Re: Chemistry from a Baha'i perspective




"Douglas McAdam" <douglasmcadam@xxxxxxxxxxxxx> wrote in message
news:a1d3d277f96dd40354f18cec677e4e9e@xxxxxxxxxxxxxxxx

You: >There is the official translations of the Writings and their official
interpretation by the Beloved Master Abdu'l-Baha. However each one of
us, when we study these interpretations for our own understandings, which
often are different for each other.<

What is different for each other? Translation is different from (for?)
interpretation? I don't understand the sentance. There are translations
and interpretations. However we study and what? What is different?

You: >So we consult and we may find another point of view even greater than
our two original views. <

I am too lost to follow. Can anyone help?

--Kent



> Dear Kent-
> There is the official translations of the Writings and their official
> interpretation by the Beloved Master Abdu'l-Baha. However each one of us,
> when we study these interpretations for our own understandings, which
> often are different for each other. So we consult and we may find another
> point of view even greater than our two original views. And then we get
> deeper into the Writings and we find our original understandings changing
> dramatically. And then there is the subject of going all the way back to
> the original language and finding the English meanings we have been using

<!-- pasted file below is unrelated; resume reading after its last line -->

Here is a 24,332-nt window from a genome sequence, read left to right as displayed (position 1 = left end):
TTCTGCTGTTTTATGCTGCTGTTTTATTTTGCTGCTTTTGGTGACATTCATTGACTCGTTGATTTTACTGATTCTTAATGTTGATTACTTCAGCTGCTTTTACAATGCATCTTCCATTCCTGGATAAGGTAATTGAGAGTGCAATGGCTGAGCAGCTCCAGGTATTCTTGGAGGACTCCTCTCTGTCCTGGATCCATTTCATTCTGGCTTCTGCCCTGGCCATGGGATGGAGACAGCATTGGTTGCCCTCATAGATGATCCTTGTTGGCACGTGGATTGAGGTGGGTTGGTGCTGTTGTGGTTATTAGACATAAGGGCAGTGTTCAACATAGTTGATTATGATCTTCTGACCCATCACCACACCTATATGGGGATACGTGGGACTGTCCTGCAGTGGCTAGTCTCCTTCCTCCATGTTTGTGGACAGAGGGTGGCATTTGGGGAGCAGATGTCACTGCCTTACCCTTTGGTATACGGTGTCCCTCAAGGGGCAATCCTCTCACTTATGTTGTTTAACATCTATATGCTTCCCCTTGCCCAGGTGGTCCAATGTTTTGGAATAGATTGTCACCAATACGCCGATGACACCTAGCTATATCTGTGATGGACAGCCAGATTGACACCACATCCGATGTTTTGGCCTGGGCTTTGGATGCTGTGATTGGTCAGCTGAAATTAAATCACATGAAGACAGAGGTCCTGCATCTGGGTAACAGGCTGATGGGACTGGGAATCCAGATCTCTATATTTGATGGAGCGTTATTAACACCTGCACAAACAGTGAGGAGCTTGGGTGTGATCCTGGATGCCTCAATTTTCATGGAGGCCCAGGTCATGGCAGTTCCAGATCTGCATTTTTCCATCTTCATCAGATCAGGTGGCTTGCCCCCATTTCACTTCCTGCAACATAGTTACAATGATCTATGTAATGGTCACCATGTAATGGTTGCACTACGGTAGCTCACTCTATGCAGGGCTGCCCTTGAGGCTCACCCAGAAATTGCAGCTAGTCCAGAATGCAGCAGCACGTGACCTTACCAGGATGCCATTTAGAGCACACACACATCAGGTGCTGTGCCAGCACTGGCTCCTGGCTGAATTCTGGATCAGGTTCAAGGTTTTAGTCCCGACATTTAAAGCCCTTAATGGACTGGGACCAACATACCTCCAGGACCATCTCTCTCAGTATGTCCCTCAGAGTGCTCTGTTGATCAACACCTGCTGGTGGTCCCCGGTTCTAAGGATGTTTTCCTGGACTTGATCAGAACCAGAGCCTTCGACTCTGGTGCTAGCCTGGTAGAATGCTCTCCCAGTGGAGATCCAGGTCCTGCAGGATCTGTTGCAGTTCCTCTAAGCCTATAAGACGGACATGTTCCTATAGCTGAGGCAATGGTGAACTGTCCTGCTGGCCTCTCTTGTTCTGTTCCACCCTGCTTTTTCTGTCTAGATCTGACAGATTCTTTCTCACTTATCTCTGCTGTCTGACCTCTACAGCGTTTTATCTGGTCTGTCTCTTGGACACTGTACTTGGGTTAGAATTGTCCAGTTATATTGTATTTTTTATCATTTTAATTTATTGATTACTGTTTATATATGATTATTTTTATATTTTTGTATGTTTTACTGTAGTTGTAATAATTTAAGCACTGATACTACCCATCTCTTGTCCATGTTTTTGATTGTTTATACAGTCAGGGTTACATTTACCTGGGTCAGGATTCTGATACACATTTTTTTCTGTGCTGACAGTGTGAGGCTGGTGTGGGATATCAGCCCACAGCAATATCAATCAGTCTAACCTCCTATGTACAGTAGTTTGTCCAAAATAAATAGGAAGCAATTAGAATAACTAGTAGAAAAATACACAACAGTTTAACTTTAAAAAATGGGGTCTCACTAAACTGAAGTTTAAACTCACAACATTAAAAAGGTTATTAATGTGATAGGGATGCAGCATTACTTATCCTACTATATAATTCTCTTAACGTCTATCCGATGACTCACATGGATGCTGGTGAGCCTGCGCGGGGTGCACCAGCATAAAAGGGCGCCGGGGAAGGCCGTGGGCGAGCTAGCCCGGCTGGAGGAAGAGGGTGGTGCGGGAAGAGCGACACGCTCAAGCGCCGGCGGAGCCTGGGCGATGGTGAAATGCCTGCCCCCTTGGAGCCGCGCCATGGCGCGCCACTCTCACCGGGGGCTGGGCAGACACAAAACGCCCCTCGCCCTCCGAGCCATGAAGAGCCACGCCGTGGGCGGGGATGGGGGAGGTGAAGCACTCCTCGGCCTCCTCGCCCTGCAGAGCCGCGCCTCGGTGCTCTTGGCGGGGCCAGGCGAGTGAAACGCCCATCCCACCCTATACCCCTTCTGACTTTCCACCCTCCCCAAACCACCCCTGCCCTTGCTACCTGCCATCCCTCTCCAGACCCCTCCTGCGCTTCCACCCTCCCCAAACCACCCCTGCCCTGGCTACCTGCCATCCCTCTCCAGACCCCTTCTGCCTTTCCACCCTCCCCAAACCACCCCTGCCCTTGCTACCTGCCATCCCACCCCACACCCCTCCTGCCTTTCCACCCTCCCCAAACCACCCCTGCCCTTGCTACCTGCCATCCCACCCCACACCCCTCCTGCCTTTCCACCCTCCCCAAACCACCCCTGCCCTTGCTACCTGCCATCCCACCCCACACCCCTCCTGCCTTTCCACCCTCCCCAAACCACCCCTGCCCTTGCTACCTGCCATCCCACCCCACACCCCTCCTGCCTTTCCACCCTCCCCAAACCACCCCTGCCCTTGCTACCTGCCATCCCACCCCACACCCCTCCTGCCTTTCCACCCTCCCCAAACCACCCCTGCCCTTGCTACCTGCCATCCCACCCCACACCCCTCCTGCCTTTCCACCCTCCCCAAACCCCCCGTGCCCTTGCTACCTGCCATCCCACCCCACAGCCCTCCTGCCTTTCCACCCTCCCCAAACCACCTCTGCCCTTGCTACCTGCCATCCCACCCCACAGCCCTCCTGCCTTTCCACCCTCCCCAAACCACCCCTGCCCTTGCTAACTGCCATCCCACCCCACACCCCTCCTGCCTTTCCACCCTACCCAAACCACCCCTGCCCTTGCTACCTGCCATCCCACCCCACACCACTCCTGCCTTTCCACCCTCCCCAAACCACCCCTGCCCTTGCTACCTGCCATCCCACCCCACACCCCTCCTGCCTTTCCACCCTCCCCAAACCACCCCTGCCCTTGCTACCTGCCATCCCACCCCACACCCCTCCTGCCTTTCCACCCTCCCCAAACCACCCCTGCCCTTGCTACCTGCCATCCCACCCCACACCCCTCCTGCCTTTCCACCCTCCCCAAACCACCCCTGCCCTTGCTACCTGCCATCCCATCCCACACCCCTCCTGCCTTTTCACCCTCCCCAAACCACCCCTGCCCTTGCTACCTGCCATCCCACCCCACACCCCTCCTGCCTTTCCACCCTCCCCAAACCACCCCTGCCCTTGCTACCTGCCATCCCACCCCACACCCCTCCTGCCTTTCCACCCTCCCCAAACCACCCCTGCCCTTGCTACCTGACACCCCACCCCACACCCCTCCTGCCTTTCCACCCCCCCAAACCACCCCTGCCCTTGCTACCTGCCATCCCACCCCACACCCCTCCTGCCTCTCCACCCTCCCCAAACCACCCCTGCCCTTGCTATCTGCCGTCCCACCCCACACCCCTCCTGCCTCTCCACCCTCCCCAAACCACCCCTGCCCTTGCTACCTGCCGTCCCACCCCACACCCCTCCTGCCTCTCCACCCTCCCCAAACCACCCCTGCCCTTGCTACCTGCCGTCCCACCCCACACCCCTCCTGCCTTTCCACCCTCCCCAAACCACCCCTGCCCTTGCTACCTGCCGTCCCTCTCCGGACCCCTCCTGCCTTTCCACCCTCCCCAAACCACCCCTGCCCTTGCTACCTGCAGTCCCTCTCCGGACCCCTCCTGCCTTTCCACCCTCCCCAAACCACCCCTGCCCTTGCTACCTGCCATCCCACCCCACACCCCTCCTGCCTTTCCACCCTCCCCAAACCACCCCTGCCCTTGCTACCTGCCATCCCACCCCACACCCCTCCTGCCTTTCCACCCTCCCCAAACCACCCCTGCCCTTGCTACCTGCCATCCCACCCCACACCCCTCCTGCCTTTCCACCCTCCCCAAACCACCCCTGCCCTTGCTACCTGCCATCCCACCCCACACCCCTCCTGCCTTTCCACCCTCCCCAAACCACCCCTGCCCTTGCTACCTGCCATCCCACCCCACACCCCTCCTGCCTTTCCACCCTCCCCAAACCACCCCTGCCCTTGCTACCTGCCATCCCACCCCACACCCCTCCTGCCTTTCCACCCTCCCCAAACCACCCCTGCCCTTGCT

> are different than the original and so that may change our ideas somewhat.
> This does not mean the official translation or interpretation is wrong, it
> only means our understandings are relative and will change as we deepen
> and become more familiar with the original language as academics do their
> job and uncover things.
>
> regards,
> doug
>
> On Jan 9, 2006, at 11:32 AM, Kent Johnson wrote:
>
>>
>> "Douglas McAdam" <douglasmcadam@xxxxxxxxxxxxx> wrote in message
>> news:9e234e97098a69cf7d4eeb035759a42f@xxxxxxxxxxxxxxxx
>> "However some academics will tell you that by going back to the original
>> language it might even change your current
>> interpretation ... or something to that effect."
>>
>> I would like to hear about an academic who promotes this practice. Who,
>> specifically, Doug, advocates changing current interpretation of the
>> Baha'i
>> Writings based on new translations? Or something to that effect.
>>
>> --Kent
>>
>>
>>
>>
>>
>>
>>
>>> Dear Kent -
>>> I think you have a good point here.
>>> Many times I have considered the phrase in the prayer which says-
>>> "a prayer that shall rise above words and letters and transcend the
>>> murmur
>>> of syllables and sounds." and some other Writings I have perused which
>>> indicate to me that it is the concept that is the Revealed Word of God
>>> and
>>> it cannot be accurately embodied by any language, including the
>>> original.
>>> However some academics will tell you that by going back to the original
>>> language it might even change your current interpretation for even the
>>> Guardian said there will be future translations beyond his, or something
>>> to that effect.
>>>
>>> In recalling the verse about 70 and 2 meanings to each word, and the
>>> fact
>>> we are limited in our powers of perception and understanding, I don't
>>> get
>>> too caught up in nit picking over words in Scripture because also as our
>>> spirituality develops we may find our earlier understandings greatly